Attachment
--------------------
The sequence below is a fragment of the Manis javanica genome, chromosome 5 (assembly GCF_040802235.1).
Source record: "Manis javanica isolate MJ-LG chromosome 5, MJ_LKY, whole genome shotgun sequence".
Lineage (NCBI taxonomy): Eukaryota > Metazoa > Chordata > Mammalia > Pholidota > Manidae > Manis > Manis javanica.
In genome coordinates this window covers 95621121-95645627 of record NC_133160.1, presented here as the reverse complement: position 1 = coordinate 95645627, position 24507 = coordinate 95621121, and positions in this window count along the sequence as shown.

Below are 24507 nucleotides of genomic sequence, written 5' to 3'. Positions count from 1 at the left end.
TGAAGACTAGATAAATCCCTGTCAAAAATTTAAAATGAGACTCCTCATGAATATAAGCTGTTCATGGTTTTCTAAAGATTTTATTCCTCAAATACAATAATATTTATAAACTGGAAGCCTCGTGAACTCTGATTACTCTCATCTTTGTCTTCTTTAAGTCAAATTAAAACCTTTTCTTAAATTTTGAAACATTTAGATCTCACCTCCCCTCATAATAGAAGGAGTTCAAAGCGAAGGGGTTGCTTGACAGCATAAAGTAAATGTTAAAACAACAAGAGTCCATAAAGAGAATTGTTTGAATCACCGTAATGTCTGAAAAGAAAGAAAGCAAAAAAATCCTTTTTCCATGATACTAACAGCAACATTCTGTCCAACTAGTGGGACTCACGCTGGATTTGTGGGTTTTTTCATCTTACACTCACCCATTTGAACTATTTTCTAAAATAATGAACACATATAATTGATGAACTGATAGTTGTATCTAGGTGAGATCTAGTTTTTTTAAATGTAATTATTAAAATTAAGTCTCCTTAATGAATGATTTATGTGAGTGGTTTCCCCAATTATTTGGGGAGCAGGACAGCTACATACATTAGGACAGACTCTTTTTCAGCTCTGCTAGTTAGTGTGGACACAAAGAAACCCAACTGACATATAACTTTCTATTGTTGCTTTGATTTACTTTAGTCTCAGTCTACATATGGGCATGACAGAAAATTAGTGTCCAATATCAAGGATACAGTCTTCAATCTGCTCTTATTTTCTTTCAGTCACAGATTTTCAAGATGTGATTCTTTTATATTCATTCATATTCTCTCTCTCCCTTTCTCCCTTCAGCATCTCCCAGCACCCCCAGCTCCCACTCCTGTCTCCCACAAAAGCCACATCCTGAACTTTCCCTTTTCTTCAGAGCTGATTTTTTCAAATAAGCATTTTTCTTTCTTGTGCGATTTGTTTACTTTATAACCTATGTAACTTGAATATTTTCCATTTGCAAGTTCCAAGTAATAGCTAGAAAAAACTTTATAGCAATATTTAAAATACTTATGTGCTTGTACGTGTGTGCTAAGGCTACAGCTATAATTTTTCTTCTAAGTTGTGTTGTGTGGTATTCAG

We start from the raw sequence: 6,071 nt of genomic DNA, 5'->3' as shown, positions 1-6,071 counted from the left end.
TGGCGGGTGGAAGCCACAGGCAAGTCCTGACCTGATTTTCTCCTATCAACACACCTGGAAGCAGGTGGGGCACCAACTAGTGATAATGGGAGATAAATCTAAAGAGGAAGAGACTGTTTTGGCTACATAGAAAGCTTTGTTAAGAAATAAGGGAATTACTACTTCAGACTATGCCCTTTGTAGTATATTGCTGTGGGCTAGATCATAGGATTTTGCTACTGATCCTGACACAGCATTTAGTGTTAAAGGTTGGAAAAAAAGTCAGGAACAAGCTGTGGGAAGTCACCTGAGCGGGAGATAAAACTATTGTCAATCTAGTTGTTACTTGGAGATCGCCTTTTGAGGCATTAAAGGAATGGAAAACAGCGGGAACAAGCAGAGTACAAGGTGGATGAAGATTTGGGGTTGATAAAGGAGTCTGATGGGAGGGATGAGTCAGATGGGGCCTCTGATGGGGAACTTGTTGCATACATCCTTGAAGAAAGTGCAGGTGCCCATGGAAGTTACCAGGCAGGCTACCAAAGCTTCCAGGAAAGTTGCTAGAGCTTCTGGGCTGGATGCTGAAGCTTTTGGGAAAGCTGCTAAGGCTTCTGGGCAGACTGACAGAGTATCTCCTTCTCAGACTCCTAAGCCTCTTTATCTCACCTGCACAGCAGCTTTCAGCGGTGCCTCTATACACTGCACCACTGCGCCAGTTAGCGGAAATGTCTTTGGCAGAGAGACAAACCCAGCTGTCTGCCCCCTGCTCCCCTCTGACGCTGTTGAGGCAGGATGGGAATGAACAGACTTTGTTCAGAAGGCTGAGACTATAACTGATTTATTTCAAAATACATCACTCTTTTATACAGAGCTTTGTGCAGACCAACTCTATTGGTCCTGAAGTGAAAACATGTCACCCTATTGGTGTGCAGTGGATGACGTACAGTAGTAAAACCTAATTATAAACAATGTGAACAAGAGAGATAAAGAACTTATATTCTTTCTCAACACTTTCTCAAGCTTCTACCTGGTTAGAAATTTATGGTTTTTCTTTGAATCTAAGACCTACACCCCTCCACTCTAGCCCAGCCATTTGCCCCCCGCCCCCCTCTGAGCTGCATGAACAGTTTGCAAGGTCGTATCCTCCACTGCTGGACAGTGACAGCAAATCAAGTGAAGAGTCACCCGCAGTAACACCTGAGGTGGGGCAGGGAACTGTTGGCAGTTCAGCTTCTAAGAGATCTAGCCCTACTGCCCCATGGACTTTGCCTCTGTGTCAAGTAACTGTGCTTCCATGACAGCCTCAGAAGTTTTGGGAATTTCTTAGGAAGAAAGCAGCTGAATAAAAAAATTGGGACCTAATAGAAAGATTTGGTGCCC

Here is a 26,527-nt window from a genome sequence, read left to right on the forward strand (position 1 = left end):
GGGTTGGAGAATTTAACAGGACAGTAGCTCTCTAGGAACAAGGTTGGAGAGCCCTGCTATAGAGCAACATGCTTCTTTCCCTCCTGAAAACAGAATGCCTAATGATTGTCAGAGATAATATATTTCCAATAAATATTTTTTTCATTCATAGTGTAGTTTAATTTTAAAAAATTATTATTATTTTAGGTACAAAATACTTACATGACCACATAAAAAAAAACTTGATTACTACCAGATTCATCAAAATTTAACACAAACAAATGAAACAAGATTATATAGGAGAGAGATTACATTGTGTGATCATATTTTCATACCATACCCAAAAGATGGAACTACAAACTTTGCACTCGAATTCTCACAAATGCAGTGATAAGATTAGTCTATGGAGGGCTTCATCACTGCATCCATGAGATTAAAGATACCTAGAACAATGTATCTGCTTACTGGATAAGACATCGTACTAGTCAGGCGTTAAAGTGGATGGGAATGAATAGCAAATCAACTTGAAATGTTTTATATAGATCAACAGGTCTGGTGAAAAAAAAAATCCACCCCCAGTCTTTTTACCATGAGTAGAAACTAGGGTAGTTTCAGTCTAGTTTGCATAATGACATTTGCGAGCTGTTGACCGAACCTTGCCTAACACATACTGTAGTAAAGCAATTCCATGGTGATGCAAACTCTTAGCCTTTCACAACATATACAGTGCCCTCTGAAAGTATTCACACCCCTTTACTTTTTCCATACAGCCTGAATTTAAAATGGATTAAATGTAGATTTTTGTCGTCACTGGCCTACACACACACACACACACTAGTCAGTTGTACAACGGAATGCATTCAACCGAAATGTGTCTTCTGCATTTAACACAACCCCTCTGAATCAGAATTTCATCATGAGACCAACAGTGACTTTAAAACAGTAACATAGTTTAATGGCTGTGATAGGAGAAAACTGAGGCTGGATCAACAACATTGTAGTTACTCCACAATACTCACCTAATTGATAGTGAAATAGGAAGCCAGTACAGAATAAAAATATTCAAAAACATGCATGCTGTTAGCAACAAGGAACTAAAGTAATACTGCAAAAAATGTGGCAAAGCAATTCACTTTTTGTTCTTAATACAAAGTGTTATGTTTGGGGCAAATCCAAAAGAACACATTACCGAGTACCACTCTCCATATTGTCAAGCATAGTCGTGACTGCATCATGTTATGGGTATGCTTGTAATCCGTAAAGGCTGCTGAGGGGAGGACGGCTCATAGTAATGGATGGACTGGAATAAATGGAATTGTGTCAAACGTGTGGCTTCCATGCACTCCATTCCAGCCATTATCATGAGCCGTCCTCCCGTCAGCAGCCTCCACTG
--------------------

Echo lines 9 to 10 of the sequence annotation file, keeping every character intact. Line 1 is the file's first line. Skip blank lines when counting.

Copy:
Here is a 26,527-nt window from a genome sequence, read left to right on the forward strand (position 1 = left end):
GGGTTGGAGAATTTAACAGGACAGTAGCTCTCTAGGAACAAGGTTGGAGAGCCCTGCTATAGAGCAACATGCTTCTTTCCCTCCTGAAAACAGAATGCCTAATGATTGTCAGAGATAATATATTTCCAATAAATATTTTTTTCATTCATAGTGTAGTTTAATTTTAAAAAATTATTATTATTTTAGGTACAAAATACTTACATGACCACATAAAAAAAAACTTGATTACTACCAGATTCATCAAAATTTAACACAAACAAATGAAACAAGATTATATAGGAGAGAGATTACATTGTGTGATCATATTTTCATACCATACCCAAAAGATGGAACTACAAACTTTGCACTCGAATTCTCACAAATGCAGTGATAAGATTAGTCTATGGAGGGCTTCATCACTGCATCCATGAGATTAAAGATACCTAGAACAATGTATCTGCTTACTGGATAAGACATCGTACTAGTCAGGCGTTAAAGTGGATGGGAATGAATAGCAAATCAACTTGAAATGTTTTATATAGATCAACAGGTCTGGTGAAAAAAAAAATCCACCCCCAGTCTTTTTACCATGAGTAGAAACTAGGGTAGTTTCAGTCTAGTTTGCATAATGACATTTGCGAGCTGTTGACCGAACCTTGCCTAACACATACTGTAGTAAAGCAATTCCATGGTGATGCAAACTCTTAGCCTTTCACAACATATACAGTGCCCTCTGAAAGTATTCACACCCCTTTACTTTTTCCATACAGCCTGAATTTAAAATGGATTAAATGTAGATTTTTGTCGTCACTGGCCTACACACACACACACACACTAGTCAGTTGTACAACGGAATGCATTCAACCGAAATGTGTCTTCTGCATTTAACACAACCCCTCTGAATCAGAATTTCATCATGAGACCAACAGTGACTTTAAAACAGTAACATAGTTTAATGGCTGTGATAGGAGAAAACTGAGGCTGGATCAACAACATTGTAGTTACTCCACAATACTCACCTAATTGATAGTGAAATAGGAAGCCAGTACAGAATAAAAATATTCAAAAACATGCATGCTGTTAGCAACAAGGAACTAAAGTAATACTGCAAAAAATGTGGCAAAGCAATTCACTTTTTGTTCTTAATACAAAGTGTTATGTTTGGGGCAAATCCAAAAGAACACATTACCGAGTACCACTCTCCATATTGTCAAGCATAGTCGTGACTGCATCATGTTATGGGTATGCTTGTAATCCGTAAAGGCTGCTGAGGGGAGGACGGCTCATAGTAATGGATGGACTGGAATAAATGGAATTGTGTCAAACGTGTGGCTTCCATGCACTCCATTCCAGCCATTATCATGAGCCGTCCTCCCGTCAGCAGCCTCCACTG